00:48:39   people who would be involved and the money would need to go to different places, and

00:48:43   I'm not, you know, that would be a different kind of thing. Not necessarily better or worse,

00:48:47   but a very different thing than I'm supporting Jason, doing, and Six Colors being the most

00:48:52   obvious place where it's, you know, it's sort of my thing, and I have some other people

00:48:56   writing there occasionally, but it's really my thing. And Relay is many things, right?

00:49:00   So it's a little harder to pin down,

00:49:03   I wanna support Myke versus I wanna support Relay.

00:49:06   - And because I am Relay, right,

00:49:08   this is where all of my creative endeavors go,

00:49:11   I don't wanna have a Patreon for me, right?

00:49:14   - Right. - It doesn't feel right.

00:49:15   I don't wanna have a Patreon for Relay

00:49:17   because Relay is a company that sells ads

00:49:22   as well as a company that creates podcasts.

00:49:26   - Right.

00:49:27   - And there's just something in that to me

00:49:29   which is peculiar. Like that I am an entity, as in the business, right? The

00:49:37   business has these two parts of it so I don't really want to have a Patreon for

00:49:41   that. There's just something about it. So then I thought could we have a direct

00:49:45   membership? Again, we do it ourselves. It's another thing I'm thinking would we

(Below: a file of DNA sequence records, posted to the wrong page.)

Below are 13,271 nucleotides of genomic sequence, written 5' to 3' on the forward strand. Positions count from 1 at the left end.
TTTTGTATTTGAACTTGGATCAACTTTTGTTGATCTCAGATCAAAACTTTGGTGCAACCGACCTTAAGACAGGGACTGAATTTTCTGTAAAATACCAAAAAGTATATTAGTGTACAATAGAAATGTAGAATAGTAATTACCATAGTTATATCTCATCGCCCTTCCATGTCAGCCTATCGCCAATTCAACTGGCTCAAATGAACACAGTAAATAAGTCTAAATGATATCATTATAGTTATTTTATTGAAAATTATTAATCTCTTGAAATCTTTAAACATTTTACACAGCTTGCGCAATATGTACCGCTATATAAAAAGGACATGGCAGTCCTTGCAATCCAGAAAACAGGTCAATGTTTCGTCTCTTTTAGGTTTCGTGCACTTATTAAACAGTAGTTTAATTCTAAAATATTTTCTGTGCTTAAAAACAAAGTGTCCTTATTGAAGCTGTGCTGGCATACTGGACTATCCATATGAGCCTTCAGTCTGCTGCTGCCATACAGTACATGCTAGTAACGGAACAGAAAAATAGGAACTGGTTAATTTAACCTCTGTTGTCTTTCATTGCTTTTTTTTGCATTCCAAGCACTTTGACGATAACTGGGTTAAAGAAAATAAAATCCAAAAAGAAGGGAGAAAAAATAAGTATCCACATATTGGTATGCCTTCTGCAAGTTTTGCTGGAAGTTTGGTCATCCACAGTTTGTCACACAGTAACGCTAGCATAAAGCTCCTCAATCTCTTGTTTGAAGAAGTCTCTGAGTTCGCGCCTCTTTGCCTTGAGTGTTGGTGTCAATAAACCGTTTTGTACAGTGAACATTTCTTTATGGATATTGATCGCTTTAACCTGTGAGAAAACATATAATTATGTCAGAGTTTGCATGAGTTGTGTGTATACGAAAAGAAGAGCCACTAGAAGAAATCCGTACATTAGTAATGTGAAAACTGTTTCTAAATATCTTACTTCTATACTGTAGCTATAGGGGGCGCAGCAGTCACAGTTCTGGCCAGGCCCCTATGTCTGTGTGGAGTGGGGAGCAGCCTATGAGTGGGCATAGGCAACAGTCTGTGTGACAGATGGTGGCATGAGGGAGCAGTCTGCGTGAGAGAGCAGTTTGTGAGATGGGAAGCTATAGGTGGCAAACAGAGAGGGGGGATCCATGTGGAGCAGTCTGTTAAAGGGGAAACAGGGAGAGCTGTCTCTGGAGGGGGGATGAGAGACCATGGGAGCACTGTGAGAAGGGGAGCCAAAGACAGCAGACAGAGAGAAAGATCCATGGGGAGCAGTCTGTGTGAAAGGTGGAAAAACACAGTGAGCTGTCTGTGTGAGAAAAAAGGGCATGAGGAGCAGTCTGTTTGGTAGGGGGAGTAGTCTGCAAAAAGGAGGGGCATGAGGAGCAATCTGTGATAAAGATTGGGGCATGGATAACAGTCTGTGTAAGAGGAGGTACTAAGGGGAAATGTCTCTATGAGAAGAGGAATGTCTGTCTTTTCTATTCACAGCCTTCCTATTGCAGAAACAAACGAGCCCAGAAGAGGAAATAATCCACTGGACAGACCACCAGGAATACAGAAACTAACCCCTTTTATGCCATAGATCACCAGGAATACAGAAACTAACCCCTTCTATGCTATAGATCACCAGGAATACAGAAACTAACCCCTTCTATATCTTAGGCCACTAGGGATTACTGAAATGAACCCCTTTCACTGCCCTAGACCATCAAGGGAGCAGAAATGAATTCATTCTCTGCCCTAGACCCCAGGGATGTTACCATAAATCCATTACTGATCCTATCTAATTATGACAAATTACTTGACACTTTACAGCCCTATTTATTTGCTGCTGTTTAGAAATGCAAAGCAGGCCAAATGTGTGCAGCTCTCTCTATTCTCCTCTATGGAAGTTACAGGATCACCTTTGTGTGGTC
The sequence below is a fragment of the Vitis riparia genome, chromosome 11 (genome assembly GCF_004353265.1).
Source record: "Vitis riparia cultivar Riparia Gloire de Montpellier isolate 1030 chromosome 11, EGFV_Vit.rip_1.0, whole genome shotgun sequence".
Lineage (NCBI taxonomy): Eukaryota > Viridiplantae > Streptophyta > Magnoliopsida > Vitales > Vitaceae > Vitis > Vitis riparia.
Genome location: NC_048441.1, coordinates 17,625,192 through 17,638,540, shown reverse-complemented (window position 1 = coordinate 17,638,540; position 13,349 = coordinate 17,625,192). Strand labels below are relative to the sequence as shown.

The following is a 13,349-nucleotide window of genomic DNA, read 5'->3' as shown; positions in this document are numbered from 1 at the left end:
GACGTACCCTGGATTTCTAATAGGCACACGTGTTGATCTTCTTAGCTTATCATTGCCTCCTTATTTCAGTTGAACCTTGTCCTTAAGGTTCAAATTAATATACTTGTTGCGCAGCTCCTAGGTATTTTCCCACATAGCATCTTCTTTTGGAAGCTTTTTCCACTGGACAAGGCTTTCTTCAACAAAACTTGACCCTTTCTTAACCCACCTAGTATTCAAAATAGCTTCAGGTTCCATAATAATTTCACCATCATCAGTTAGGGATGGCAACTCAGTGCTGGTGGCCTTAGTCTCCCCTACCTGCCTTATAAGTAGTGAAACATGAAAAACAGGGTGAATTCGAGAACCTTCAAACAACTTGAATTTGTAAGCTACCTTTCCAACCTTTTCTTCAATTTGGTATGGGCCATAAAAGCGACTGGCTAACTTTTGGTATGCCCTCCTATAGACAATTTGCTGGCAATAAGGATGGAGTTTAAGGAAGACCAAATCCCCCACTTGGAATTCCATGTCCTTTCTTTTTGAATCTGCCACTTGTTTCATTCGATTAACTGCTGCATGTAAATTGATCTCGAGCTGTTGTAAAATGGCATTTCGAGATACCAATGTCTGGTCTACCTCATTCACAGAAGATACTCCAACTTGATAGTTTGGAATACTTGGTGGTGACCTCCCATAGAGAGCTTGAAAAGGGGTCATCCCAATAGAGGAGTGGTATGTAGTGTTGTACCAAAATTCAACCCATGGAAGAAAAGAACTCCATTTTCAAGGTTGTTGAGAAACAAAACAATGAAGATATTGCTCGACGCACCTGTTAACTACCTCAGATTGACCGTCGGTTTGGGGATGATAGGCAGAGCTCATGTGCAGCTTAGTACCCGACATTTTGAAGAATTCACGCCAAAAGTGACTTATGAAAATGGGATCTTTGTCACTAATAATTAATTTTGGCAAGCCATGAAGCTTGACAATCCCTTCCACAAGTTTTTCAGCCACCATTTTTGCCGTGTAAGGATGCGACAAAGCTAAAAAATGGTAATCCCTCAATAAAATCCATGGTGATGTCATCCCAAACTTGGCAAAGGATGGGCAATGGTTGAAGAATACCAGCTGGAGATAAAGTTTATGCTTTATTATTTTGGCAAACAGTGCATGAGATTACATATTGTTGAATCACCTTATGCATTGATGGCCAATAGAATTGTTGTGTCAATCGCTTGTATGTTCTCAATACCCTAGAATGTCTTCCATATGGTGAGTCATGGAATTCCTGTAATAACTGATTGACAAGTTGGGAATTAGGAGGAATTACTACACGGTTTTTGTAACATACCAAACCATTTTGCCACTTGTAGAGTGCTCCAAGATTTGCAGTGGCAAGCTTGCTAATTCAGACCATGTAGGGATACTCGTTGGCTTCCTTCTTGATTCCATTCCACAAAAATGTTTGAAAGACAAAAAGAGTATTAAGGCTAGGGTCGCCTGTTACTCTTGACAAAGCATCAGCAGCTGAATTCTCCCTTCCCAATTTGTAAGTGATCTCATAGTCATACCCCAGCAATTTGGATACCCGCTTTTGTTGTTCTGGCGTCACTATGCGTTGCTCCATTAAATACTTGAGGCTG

00:49:49   want to do it ourselves? Maybe. That one is a maybe I think. But I just don't know

00:49:54   what I would give and I feel like it would have to be something really good

00:49:57   and I don't know what it is yet. I have an idea for a thing that I'm working on, which

00:50:01   is not membership-related, but there could be something that falls out of that, which

00:50:06   we could offer to people. And maybe, I don't even know if we would want to call it a membership,

00:50:12   we might call it something completely different, but it could be a way for people to give us

00:50:15   money for a certain thing, right? Like, you're buying something regularly from us, which

00:50:21   is digital.

00:50:22   And I feel like whether it's a direct transaction of money for a certain thing or it's money for access to a thing, I'd like that.

00:50:33   I mean, I mentioned Sean's podcast, right, and Ben Thompson's newsletter, and I think there's some truth to that, that you may not actually read the newsletter.

00:50:42   You may not actually subscribe to that podcast. But I still think psychologically you're getting something for your money and that I like that.

00:50:51   I like that as a person giving money and as a person receiving money, I think that is a better kind of transaction than Patreon.

00:50:59   Although I like the idea of Patreon.

00:51:01   I just, it makes me a little uncomfortable because it is, it is surely, I like you.

00:51:07   And instead of being like, I like you, so I'm buying your product or subscribing to your, your product.

00:51:14   And for me, that, that second one feels better to me.

00:51:17   It feels more tangible, even if you don't use the product.

00:51:21   Right.